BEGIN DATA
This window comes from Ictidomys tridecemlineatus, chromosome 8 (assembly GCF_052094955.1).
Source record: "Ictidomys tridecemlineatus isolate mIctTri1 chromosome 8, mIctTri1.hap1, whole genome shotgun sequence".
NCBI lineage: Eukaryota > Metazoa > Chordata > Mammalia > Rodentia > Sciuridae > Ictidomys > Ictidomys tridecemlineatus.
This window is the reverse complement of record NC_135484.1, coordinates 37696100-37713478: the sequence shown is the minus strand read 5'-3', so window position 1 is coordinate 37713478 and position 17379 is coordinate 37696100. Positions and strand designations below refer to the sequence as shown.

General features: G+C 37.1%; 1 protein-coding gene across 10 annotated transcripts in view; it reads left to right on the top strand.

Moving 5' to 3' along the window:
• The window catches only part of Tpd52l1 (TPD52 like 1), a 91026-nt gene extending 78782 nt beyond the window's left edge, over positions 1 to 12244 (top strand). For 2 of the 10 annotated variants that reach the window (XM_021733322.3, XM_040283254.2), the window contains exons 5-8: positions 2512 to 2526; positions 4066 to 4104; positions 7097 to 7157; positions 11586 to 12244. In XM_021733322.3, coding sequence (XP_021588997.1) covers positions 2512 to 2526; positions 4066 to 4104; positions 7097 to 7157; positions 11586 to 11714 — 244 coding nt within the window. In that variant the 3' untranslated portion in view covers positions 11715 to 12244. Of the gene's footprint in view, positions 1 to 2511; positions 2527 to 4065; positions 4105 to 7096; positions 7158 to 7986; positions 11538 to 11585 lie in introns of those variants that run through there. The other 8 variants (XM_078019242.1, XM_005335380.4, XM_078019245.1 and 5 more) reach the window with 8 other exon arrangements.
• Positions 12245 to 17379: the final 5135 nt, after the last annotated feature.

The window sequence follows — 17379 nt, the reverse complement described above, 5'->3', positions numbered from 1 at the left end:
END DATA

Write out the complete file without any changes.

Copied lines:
This window comes from Ictidomys tridecemlineatus, chromosome 8 (assembly GCF_052094955.1).
Source record: "Ictidomys tridecemlineatus isolate mIctTri1 chromosome 8, mIctTri1.hap1, whole genome shotgun sequence".
NCBI lineage: Eukaryota > Metazoa > Chordata > Mammalia > Rodentia > Sciuridae > Ictidomys > Ictidomys tridecemlineatus.
This window is the reverse complement of record NC_135484.1, coordinates 37696100-37713478: the sequence shown is the minus strand read 5'-3', so window position 1 is coordinate 37713478 and position 17379 is coordinate 37696100. Positions and strand designations below refer to the sequence as shown.

General features: G+C 37.1%; 1 protein-coding gene across 10 annotated transcripts in view; it reads left to right on the top strand.

Moving 5' to 3' along the window:
• The window catches only part of Tpd52l1 (TPD52 like 1), a 91026-nt gene extending 78782 nt beyond the window's left edge, over positions 1 to 12244 (top strand). For 2 of the 10 annotated variants that reach the window (XM_021733322.3, XM_040283254.2), the window contains exons 5-8: positions 2512 to 2526; positions 4066 to 4104; positions 7097 to 7157; positions 11586 to 12244. In XM_021733322.3, coding sequence (XP_021588997.1) covers positions 2512 to 2526; positions 4066 to 4104; positions 7097 to 7157; positions 11586 to 11714 — 244 coding nt within the window. In that variant the 3' untranslated portion in view covers positions 11715 to 12244. Of the gene's footprint in view, positions 1 to 2511; positions 2527 to 4065; positions 4105 to 7096; positions 7158 to 7986; positions 11538 to 11585 lie in introns of those variants that run through there. The other 8 variants (XM_078019242.1, XM_005335380.4, XM_078019245.1 and 5 more) reach the window with 8 other exon arrangements.
• Positions 12245 to 17379: the final 5135 nt, after the last annotated feature.

The window sequence follows — 17379 nt, the reverse complement described above, 5'->3', positions numbered from 1 at the left end: